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April 16, 2019

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Zookeeper plea is food for thought

Shanghai Zoo is urging visitors to stop feeding animals, saying that swans, wild geese, bears and tortoises are suffering health problems as a result.

Visitor numbers have been rising with the spring weather, along with an increase in the number of animals with intestinal obstruction and digestion problems, the zoo said.

The zoo is taking a number of measures including enhanced patrols, more signs and more leaflets.

It is also organizing activities to drive home the message that unnecessary feeding is not welcome.

Swans, wild geese and ducks are particularly vulnerable, said keeper Zhang Zhihao.

“Many tourists bring bread and biscuits to attract swans, wild geese and ducks at the water platform,” he said. “However, swans, wild geese and ducks never eat these foods in the wild.

“They eat leaves, seeds, sprouts and stems, and sometimes molluscs and aquatic insects. “Bread and biscuits are high-calorie carbohydrates, which will lead to indigestion in birds.”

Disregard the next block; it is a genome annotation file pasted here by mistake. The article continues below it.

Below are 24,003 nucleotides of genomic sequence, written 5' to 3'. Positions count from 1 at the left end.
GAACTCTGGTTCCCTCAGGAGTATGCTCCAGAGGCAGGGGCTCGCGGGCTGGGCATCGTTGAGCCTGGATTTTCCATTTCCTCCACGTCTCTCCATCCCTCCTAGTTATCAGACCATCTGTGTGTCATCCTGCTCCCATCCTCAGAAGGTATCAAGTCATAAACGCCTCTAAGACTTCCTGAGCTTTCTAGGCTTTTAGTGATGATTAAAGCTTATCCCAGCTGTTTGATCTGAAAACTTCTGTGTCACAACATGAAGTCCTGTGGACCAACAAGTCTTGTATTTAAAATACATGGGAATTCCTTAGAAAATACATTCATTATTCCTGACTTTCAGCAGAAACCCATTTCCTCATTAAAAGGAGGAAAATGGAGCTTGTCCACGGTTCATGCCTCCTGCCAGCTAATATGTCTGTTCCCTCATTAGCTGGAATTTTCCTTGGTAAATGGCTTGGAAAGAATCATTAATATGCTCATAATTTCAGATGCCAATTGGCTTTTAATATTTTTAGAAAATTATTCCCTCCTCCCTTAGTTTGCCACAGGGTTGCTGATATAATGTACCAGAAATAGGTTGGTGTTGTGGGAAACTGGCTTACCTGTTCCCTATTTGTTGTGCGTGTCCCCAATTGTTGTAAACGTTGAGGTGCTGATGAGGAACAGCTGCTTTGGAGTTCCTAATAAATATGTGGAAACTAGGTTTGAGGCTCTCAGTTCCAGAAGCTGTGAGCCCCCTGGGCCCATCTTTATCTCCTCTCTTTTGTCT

Geng Guangyao, another keeper, said: “Herbivorous animals never resist any food, and they even eat plastic bags, which seriously damages their health.

“They cannot discharge these items, and suffer from intestinal obstruction as a result.”

Yang Huiqiang, a keeper at the bear enclosure, said: “Feeding food will trigger food begging, which in turn leads to more feeding as a result, causing a vicious circle.”

Keeper Li Qing said amphibians and reptiles face less of a threat from feeding, but a sulcata tortoise at the zoo had suffered damage to its digestive system after eating the plastic label of a water bottle.

Plastic paper and plastic pieces were found in its excrement after animal keepers fed the tortoise grass to stimulate its digestive system.

“Feeding from tourists will also lead to nutritional imbalance in the animals, who will not eat food from animal keepers after taking tourists’ food, thus affecting their healthy growth and reproduction,” said Zhu Yingdi, another keeper at the zoo.

“Obesity and diabetes are some other health problems as most foods from tourists contain high amounts of sugar or starch,” she said. “Animals may also suffer from diseases such as diarrhea, colds or hepatitis. They will also fight for food, which causes injuries.”




 

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